Perhaps a guy like Elvis Costello will never completely mellow, but these days he’s not so much about biting the hand that feeds. Instead he’s shaking the hands of fellow music icons, as they join him onstage at the Apollo Theater where he interviews, jokes and jams with them. The storied Harlem venue has been the site this fall for much of the production for Spectacle: Elvis Costello With …, Costello’s new talk-music show that begins airing on the Sundance Channel on December 3rd. The lineup suits Costello’s unbridled musical curiosity and ambition: Guests range from Lou Reed and the Police to Smokey Robinson, Tony Bennett and Rufus Wainwright.
From punk provocateur to pop crooner, Costello has played many parts over three decades, but TV host? Well, yeah, even that. He sat behind the desk at the Late Show one night in 2003, filling in for an ailing David Letterman. Veteran music writer/producer Stephen Warden took notice, and a few years later — with Elton John joining the gig as a co-producer (and a guest star) — Costello is free to let his inner musicologist rock out.
“I’m not really thinking of the show in larger terms,” Costello says. “I’m hoping that the conversations will be entertaining and may reveal something we didn’t know about the subject, and perhaps about myself in the nature of the questions that I ask.”
For this, his rep as a musician’s musician pays off. The famously aloof Lou Reed picks up a six-string and demonstrates how he came up with the chord pattern for “Sweet Jane”: “I mean, there are so many ways to do it,” Reed says matter-of-factly. Rufus Wainwright lets on that he’d love to have his songs covered by Annie Lennox or Björk. Jakob Dylan describes casting off the weight of his dad’s legacy to do some solo acoustic tunes.
Much of the show is scored against an all-star display of live music. Backstage one night, veteran Attractions drummer Pete Thomas talks about a particularly charged performance with Smokey Robinson, who had done his first gig at the Apollo as a teenager. “He described 50 years of playing on this stage,” Thomas says. “So by the time we came on to back him, it was like, we’d better be pretty fucking good, you know! It was incredibly exciting.”
Then there was the convergence with the Police. Costello and the band had just been opening for Sting and the boys on their farewell tour. “We had a few jam sessions on the tour,” Thomas says. “You know, they’re really nice people. All that stuff about how they all hate each other, it’s nonsense.” Now the two bands were jamming together onstage at the Apollo. “Back in the day, nobody would have ever believed that would happen.” And drumming alongside Stewart Copeland? “It was great fun, and really interesting getting inside his playing.” Another night, Costello is setting the stage for one of the loftier genre-bending episodes, featuring Rufus Wainwright and opera diva Renee Fleming. He greets the audience sporting a dark suit, tilted fedora and his trademark thick-frame glasses. “This may not even be in the show,” he says, stepping up to the mike, an acoustic strapped around his neck. “Here’s one for nothing.” He fills the theater with a ringing version of “All This Useless Beauty” from his 1996 album of the same title.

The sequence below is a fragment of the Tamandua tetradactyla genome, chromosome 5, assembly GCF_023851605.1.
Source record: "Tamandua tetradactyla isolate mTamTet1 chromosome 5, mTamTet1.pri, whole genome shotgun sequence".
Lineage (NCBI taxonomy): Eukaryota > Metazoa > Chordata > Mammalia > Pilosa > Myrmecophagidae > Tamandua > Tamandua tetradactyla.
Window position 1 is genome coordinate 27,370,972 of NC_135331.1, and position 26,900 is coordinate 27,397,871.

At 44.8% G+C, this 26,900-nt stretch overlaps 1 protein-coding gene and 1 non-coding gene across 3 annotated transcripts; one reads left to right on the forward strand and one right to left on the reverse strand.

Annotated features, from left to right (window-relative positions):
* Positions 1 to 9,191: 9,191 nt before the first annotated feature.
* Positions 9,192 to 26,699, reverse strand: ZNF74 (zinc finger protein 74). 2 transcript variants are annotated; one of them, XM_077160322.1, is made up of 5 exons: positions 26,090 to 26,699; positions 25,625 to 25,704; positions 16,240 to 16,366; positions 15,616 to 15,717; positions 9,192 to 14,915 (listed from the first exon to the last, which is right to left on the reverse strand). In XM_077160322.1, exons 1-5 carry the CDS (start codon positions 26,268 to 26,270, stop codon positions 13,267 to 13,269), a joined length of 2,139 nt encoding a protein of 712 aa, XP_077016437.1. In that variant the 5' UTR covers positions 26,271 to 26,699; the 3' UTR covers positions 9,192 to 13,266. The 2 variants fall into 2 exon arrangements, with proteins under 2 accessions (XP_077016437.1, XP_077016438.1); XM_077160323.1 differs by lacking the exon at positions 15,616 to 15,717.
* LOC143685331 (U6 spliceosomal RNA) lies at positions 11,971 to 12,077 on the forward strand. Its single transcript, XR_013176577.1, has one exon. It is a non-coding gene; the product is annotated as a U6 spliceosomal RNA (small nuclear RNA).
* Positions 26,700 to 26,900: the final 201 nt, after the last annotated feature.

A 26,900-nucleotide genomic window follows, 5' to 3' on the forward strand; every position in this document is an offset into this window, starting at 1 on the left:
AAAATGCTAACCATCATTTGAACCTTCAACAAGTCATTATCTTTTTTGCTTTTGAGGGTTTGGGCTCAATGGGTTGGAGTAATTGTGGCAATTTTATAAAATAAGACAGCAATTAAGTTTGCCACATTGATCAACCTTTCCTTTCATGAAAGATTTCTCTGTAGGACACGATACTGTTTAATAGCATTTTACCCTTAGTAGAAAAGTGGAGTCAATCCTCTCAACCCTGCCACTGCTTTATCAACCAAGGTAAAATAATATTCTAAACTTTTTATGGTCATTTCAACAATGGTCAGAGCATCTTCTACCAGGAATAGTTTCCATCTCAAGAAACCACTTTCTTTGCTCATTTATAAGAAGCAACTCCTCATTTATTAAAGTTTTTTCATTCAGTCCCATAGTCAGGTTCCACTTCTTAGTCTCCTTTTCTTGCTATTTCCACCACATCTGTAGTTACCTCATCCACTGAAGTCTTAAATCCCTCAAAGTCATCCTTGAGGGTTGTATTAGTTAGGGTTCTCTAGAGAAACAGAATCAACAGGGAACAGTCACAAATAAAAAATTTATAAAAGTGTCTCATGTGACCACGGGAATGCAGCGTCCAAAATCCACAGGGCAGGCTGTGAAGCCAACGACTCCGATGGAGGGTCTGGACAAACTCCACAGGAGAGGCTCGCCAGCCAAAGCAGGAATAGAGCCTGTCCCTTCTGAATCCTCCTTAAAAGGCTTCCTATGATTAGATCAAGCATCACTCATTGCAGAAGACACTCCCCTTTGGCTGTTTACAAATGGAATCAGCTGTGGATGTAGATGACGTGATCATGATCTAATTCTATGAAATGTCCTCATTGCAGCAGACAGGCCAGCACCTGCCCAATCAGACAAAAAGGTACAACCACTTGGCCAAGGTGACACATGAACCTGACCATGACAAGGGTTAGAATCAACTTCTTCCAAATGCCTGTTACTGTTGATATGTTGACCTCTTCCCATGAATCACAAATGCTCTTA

A bit of mayhem follows with the stage setup. “Sorry about all this starting and stopping,” he says, “but this is the magic of television.”
Soon, Wainwright is seated at the grand piano, delivering a lush vocal on “Memphis Skyline.” The two get into some heady discussion about the songwriting process. But even on a night when Costello will talk standards with Wainwright and librettos with Fleming, the rock & roll still seeps in. He asks Wainwright about young artists wandering astray — the drugs and drink and such — with Costello noting his own “loss of moral bearings” early in his career. Says Wainwright, “I’m a strong believer in what Nick Cave said: If you’re a songwriter, you kind of have to go to the dark side for a while.”
The younger generation guests invited on the show all seem to revere Costello, speaking of a genuine connection with him. “He’s just got this incredibly welcoming vibe and he puts you at ease,” says Jenny Lewis, prior to going onstage one night. “You feel like you’re in good hands to come up and play a song that you’ve never actually played before.” For the finale that night she joins Costello and the band, along with Jakob Dylan and Zooey Deschanel and M. Ward’s She & Him, for “(What’s So Funny ‘Bout) Peace, Love, and Understanding.” “We’ve really just practiced it twice,” Lewis said, “but I think we all trust that it’s about the spirit of it.”
Costello’s enthusiasm for the whole project has left the show’s editors a big job — many of the interview segments went on quite long. “He really does his homework,” observed Thomas, who has drummed with Costello for 30 years. “His heart is so in it.”
So in it, in fact, that Elvis sometimes refused to leave the building. “I mean, he was fascinated by Smokey Robinson, and he was going to stay with it,” said Thomas. “They were talking about how soul songs should tell a story, even if you don’t tell the ending and you’ve got to leave people guessing… all this great stuff. At one point they tried to shut down the stage — you know, union costs and all this — and Elvis was like, ‘I’m talking to Smokey Robinson. This is not negotiable.’ ”
Next month, an audience will finally see how it plays out on the tube. Hall of Famer Costello is still quick to point out that he’s not a professional TV host. “I hope that people will not find that a negative, but rather that it’s real,” he says. “I’m trying to do something that’s immediately conversational. At times we’ve had some very surprising exchanges.”
In the end it’s got to come down to the music, though, and an episode isn’t complete until Costello calls all the guests back onstage each night and straps on his guitar one more time.